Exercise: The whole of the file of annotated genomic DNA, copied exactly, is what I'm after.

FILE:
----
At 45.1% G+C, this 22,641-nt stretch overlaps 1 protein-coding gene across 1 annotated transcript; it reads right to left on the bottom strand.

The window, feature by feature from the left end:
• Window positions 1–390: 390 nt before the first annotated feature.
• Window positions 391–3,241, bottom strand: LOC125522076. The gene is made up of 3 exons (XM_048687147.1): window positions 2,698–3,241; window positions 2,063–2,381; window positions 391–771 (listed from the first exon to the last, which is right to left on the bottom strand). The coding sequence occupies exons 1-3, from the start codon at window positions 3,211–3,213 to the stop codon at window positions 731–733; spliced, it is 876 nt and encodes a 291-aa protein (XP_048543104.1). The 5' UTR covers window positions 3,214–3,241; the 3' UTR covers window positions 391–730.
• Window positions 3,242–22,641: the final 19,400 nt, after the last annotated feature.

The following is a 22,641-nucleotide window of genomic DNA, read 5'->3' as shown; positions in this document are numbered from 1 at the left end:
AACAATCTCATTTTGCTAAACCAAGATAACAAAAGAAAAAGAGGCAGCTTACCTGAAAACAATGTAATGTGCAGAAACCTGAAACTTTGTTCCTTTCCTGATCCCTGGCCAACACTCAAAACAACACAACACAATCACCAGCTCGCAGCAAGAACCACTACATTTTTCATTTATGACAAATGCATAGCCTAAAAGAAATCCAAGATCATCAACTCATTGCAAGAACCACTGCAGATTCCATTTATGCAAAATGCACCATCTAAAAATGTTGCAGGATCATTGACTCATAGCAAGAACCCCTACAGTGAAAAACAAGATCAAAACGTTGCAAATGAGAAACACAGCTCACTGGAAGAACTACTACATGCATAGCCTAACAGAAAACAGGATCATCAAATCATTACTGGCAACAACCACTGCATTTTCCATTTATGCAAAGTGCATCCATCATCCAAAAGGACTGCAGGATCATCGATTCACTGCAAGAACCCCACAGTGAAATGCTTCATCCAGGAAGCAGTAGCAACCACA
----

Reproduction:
At 45.1% G+C, this 22,641-nt stretch overlaps 1 protein-coding gene across 1 annotated transcript; it reads right to left on the bottom strand.

The window, feature by feature from the left end:
• Window positions 1–390: 390 nt before the first annotated feature.
• Window positions 391–3,241, bottom strand: LOC125522076. The gene is made up of 3 exons (XM_048687147.1): window positions 2,698–3,241; window positions 2,063–2,381; window positions 391–771 (listed from the first exon to the last, which is right to left on the bottom strand). The coding sequence occupies exons 1-3, from the start codon at window positions 3,211–3,213 to the stop codon at window positions 731–733; spliced, it is 876 nt and encodes a 291-aa protein (XP_048543104.1). The 5' UTR covers window positions 3,214–3,241; the 3' UTR covers window positions 391–730.
• Window positions 3,242–22,641: the final 19,400 nt, after the last annotated feature.

The following is a 22,641-nucleotide window of genomic DNA, read 5'->3' as shown; positions in this document are numbered from 1 at the left end:
AACAATCTCATTTTGCTAAACCAAGATAACAAAAGAAAAAGAGGCAGCTTACCTGAAAACAATGTAATGTGCAGAAACCTGAAACTTTGTTCCTTTCCTGATCCCTGGCCAACACTCAAAACAACACAACACAATCACCAGCTCGCAGCAAGAACCACTACATTTTTCATTTATGACAAATGCATAGCCTAAAAGAAATCCAAGATCATCAACTCATTGCAAGAACCACTGCAGATTCCATTTATGCAAAATGCACCATCTAAAAATGTTGCAGGATCATTGACTCATAGCAAGAACCCCTACAGTGAAAAACAAGATCAAAACGTTGCAAATGAGAAACACAGCTCACTGGAAGAACTACTACATGCATAGCCTAACAGAAAACAGGATCATCAAATCATTACTGGCAACAACCACTGCATTTTCCATTTATGCAAAGTGCATCCATCATCCAAAAGGACTGCAGGATCATCGATTCACTGCAAGAACCCCACAGTGAAATGCTTCATCCAGGAAGCAGTAGCAACCACA